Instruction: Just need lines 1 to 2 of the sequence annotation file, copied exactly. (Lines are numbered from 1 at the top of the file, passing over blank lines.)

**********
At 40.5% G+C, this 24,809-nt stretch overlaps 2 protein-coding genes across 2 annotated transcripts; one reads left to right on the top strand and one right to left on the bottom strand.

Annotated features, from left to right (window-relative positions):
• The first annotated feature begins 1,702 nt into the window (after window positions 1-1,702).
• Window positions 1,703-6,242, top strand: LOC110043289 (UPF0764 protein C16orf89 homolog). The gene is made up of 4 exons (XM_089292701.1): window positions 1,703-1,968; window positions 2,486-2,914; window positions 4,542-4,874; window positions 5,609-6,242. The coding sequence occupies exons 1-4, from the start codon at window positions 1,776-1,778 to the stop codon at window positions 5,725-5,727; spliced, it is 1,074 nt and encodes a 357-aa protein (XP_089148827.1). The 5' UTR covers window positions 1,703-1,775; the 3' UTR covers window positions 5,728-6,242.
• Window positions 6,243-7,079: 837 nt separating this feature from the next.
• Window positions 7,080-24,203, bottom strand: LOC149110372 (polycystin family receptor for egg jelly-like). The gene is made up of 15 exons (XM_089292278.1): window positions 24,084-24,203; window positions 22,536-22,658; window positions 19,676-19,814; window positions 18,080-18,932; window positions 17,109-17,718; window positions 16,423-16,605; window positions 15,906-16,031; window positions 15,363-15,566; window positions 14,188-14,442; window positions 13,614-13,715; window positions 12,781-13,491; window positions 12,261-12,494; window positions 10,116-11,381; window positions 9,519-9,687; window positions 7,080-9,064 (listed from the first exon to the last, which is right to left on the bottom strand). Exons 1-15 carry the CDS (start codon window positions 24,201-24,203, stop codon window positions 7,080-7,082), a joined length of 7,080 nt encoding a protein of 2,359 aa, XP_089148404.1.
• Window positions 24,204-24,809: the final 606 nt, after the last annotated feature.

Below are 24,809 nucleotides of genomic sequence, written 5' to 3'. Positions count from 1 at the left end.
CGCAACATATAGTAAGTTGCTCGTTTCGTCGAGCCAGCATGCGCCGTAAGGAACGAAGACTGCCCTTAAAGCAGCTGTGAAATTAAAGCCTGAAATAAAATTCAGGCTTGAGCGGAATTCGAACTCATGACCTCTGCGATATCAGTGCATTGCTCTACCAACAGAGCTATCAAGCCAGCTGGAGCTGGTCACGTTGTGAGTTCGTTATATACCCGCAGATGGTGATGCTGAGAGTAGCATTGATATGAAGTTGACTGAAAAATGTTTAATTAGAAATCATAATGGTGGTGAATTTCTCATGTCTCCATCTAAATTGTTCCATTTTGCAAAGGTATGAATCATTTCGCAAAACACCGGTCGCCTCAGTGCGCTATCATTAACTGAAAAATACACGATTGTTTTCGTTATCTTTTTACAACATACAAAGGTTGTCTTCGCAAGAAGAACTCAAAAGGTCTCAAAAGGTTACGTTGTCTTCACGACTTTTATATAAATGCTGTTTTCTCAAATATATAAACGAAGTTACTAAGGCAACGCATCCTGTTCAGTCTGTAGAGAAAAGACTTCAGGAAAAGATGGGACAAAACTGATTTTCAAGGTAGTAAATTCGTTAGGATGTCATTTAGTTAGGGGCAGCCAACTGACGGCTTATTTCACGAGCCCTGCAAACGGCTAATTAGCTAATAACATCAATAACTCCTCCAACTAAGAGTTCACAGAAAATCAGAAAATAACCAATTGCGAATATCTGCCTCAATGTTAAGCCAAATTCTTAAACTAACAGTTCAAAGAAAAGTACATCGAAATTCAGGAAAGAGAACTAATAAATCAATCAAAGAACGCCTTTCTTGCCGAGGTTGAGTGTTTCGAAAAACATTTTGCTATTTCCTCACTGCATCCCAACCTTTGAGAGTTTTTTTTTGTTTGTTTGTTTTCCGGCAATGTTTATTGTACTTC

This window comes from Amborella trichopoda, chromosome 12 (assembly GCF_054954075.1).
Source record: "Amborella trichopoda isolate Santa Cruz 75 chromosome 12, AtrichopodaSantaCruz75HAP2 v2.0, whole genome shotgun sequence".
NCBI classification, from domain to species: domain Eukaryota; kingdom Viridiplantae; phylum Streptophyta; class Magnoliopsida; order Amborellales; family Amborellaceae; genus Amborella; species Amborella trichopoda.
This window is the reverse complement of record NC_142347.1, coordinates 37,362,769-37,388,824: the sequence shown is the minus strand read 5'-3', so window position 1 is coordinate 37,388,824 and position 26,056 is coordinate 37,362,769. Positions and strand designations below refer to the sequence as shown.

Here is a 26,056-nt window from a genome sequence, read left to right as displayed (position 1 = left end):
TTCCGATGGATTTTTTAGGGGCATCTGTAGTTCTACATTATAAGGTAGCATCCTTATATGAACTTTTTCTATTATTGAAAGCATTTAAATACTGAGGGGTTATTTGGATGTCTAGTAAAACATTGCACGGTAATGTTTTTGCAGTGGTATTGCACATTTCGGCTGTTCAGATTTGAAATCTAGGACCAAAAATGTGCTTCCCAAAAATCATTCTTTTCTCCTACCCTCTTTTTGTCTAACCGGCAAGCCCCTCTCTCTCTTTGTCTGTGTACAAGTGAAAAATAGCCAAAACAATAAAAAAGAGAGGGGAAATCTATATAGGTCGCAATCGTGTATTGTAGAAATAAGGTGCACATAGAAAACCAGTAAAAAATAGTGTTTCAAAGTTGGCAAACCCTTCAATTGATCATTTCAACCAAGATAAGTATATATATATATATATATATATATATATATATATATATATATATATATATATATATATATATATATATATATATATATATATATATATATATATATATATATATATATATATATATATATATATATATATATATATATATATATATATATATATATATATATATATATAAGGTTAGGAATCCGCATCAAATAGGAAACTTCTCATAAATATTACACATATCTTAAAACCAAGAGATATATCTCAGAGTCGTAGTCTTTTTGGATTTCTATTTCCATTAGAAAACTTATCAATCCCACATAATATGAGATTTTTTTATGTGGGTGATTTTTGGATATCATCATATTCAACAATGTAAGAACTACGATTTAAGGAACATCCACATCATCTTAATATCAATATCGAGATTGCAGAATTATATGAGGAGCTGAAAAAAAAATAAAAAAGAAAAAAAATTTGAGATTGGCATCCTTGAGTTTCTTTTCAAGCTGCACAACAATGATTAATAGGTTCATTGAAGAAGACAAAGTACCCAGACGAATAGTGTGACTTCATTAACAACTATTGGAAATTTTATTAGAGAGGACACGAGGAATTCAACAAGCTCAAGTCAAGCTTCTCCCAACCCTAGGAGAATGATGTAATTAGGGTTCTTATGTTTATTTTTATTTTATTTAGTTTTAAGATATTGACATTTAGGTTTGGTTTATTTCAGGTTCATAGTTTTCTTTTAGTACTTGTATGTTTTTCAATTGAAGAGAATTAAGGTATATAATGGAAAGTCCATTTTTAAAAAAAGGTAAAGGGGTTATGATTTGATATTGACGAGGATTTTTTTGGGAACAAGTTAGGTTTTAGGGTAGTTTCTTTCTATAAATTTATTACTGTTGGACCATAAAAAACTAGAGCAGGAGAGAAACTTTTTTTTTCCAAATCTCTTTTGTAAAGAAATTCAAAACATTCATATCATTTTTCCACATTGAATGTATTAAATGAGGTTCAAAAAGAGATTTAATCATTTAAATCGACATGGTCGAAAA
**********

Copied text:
At 40.5% G+C, this 24,809-nt stretch overlaps 2 protein-coding genes across 2 annotated transcripts; one reads left to right on the top strand and one right to left on the bottom strand.

Annotated features, from left to right (window-relative positions):